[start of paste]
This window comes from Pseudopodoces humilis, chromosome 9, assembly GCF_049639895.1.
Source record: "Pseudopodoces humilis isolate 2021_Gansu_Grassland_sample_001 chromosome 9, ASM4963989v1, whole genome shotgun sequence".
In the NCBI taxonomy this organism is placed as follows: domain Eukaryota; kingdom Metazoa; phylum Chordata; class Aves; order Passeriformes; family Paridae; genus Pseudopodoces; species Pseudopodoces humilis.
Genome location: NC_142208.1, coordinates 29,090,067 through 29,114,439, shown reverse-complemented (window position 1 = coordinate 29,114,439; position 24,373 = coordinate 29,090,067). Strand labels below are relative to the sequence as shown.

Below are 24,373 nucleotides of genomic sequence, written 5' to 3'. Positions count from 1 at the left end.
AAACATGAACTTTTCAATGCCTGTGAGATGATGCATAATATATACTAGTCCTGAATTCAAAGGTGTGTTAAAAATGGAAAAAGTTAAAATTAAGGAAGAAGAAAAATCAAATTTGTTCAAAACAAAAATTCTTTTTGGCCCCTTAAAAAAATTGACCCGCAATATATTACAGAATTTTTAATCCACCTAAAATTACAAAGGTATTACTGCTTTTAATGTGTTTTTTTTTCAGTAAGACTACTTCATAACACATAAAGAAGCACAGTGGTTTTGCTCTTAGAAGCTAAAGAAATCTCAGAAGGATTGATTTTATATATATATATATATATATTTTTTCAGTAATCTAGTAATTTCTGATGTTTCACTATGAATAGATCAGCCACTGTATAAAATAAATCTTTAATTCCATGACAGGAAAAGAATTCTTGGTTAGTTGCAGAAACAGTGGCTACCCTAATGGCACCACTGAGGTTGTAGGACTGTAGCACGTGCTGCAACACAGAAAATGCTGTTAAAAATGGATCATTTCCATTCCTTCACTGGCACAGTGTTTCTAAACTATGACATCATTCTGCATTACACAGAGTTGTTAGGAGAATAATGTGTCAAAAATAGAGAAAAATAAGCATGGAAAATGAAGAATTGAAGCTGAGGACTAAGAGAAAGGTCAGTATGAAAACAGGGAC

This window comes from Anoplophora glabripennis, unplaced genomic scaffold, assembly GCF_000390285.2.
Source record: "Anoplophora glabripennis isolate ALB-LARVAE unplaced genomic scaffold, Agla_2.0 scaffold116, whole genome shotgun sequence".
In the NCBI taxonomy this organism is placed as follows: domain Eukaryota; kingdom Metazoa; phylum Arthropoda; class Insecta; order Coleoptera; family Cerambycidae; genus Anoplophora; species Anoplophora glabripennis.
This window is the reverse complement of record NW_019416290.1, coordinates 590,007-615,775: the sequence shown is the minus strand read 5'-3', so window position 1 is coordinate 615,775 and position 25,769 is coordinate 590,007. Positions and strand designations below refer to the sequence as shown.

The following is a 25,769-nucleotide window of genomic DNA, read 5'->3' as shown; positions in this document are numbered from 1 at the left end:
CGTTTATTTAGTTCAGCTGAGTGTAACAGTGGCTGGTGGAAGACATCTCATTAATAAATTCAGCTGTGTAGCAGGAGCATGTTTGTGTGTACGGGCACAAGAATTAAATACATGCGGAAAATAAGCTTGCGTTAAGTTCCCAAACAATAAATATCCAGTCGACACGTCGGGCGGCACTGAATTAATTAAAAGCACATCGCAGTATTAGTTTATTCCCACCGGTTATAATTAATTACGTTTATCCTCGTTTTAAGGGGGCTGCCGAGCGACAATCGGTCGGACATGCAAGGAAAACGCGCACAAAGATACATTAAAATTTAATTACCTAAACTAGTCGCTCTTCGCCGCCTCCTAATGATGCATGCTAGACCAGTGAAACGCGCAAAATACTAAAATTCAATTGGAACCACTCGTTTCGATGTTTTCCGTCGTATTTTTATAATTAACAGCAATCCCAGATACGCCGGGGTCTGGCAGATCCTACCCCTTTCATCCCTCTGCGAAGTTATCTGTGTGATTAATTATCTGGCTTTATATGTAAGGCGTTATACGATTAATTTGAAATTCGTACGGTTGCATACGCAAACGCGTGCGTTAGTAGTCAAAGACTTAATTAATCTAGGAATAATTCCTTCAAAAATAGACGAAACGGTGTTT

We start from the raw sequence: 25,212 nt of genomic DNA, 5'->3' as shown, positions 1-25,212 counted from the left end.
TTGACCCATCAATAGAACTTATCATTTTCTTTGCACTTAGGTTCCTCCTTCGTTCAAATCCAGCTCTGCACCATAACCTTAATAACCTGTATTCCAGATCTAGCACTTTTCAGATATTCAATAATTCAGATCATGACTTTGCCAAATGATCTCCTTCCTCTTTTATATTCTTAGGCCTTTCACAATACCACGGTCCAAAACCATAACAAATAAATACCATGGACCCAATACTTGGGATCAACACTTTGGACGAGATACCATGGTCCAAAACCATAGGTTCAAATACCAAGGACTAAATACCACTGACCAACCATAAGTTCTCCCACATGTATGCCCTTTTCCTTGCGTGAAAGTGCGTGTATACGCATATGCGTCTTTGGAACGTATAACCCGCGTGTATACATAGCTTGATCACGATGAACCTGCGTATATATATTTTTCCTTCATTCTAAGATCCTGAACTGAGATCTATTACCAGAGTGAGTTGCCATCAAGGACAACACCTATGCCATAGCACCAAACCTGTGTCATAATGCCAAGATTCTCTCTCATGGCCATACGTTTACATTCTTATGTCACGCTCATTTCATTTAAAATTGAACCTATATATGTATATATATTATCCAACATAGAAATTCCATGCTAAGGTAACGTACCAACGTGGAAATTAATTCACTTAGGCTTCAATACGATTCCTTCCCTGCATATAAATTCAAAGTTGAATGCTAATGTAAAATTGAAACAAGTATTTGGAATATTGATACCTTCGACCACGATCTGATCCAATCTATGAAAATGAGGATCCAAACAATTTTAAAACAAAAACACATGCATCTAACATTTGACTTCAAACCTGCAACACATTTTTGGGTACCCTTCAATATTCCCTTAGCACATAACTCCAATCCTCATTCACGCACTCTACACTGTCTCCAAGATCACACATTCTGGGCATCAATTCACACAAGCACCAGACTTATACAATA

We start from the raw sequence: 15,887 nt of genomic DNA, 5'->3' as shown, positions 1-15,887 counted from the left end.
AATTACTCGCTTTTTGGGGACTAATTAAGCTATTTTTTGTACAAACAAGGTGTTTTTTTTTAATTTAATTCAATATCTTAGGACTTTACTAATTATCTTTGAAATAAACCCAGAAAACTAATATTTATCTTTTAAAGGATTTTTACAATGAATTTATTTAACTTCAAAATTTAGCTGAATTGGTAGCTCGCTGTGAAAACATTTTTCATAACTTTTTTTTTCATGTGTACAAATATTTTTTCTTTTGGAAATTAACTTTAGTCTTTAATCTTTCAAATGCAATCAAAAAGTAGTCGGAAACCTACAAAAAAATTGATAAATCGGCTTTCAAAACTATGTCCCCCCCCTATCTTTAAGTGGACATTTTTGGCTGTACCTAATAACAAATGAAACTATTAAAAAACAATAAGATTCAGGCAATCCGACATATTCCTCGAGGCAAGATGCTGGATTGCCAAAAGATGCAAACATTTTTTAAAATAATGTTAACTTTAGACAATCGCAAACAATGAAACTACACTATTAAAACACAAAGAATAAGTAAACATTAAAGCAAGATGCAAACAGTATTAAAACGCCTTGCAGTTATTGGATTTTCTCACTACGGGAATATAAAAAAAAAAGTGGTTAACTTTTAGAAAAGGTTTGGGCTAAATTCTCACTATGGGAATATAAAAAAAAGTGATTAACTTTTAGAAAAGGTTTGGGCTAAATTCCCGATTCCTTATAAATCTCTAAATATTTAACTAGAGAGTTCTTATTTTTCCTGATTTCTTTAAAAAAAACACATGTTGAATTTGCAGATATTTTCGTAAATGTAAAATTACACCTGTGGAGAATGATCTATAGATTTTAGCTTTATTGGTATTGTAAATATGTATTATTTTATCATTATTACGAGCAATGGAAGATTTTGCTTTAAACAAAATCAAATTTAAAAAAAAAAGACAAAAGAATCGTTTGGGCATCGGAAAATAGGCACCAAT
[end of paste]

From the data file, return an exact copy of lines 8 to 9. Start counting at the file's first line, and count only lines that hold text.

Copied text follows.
Source record: "Anoplophora glabripennis isolate ALB-LARVAE unplaced genomic scaffold, Agla_2.0 scaffold116, whole genome shotgun sequence".
In the NCBI taxonomy this organism is placed as follows: domain Eukaryota; kingdom Metazoa; phylum Arthropoda; class Insecta; order Coleoptera; family Cerambycidae; genus Anoplophora; species Anoplophora glabripennis.